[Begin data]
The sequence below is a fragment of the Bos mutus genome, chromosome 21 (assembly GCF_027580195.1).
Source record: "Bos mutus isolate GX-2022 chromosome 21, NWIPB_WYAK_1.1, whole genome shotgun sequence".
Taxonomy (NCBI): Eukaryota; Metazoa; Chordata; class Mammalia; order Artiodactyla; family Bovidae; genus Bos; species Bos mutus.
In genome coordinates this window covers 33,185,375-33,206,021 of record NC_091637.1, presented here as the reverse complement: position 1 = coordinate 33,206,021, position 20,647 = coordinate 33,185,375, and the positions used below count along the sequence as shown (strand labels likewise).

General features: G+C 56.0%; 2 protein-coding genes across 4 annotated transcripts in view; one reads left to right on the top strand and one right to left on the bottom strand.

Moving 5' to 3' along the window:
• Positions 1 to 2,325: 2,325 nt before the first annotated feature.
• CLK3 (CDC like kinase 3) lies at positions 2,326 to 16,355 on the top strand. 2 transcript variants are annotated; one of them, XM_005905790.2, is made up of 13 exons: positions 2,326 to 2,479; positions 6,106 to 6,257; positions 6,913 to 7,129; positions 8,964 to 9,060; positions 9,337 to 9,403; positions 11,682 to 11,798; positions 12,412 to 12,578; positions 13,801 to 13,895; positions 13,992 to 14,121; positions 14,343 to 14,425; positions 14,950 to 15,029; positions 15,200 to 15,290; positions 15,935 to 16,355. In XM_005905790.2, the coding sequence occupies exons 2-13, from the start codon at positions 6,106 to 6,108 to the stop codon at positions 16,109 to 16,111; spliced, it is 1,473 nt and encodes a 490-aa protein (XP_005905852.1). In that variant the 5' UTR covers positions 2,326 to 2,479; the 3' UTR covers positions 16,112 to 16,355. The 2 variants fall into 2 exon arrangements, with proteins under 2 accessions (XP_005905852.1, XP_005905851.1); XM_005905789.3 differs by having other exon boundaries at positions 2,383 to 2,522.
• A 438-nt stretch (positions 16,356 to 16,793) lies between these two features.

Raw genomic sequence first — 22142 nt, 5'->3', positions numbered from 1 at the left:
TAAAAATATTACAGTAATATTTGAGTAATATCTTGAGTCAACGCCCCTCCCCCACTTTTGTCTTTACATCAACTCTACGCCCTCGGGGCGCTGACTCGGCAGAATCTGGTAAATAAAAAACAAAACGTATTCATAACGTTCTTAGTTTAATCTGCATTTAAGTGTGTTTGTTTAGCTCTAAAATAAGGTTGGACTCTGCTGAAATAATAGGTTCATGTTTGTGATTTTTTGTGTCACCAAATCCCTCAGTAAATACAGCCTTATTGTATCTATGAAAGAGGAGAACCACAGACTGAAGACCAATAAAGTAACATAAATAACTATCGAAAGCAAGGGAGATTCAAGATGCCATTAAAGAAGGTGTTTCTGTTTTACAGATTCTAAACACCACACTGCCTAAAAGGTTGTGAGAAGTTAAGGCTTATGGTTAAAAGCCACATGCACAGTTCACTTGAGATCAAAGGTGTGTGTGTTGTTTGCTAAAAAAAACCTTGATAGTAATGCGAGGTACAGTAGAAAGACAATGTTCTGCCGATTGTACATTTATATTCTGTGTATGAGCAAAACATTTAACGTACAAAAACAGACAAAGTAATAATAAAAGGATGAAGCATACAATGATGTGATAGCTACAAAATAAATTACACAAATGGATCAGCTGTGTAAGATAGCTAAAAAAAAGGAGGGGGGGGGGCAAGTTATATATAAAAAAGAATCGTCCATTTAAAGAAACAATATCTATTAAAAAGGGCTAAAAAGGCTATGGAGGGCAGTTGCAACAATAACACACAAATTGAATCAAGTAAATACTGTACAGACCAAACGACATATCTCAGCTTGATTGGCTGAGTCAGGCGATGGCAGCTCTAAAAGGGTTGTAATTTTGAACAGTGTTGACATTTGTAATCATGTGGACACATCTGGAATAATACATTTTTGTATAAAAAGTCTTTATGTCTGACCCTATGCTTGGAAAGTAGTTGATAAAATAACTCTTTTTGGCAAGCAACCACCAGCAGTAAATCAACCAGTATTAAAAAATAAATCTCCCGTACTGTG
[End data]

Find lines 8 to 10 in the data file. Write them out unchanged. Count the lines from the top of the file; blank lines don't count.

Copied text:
• CLK3 (CDC like kinase 3) lies at positions 2,326 to 16,355 on the top strand. 2 transcript variants are annotated; one of them, XM_005905790.2, is made up of 13 exons: positions 2,326 to 2,479; positions 6,106 to 6,257; positions 6,913 to 7,129; positions 8,964 to 9,060; positions 9,337 to 9,403; positions 11,682 to 11,798; positions 12,412 to 12,578; positions 13,801 to 13,895; positions 13,992 to 14,121; positions 14,343 to 14,425; positions 14,950 to 15,029; positions 15,200 to 15,290; positions 15,935 to 16,355. In XM_005905790.2, the coding sequence occupies exons 2-13, from the start codon at positions 6,106 to 6,108 to the stop codon at positions 16,109 to 16,111; spliced, it is 1,473 nt and encodes a 490-aa protein (XP_005905852.1). In that variant the 5' UTR covers positions 2,326 to 2,479; the 3' UTR covers positions 16,112 to 16,355. The 2 variants fall into 2 exon arrangements, with proteins under 2 accessions (XP_005905852.1, XP_005905851.1); XM_005905789.3 differs by having other exon boundaries at positions 2,383 to 2,522.
• A 438-nt stretch (positions 16,356 to 16,793) lies between these two features.

Raw genomic sequence first — 22142 nt, 5'->3', positions numbered from 1 at the left: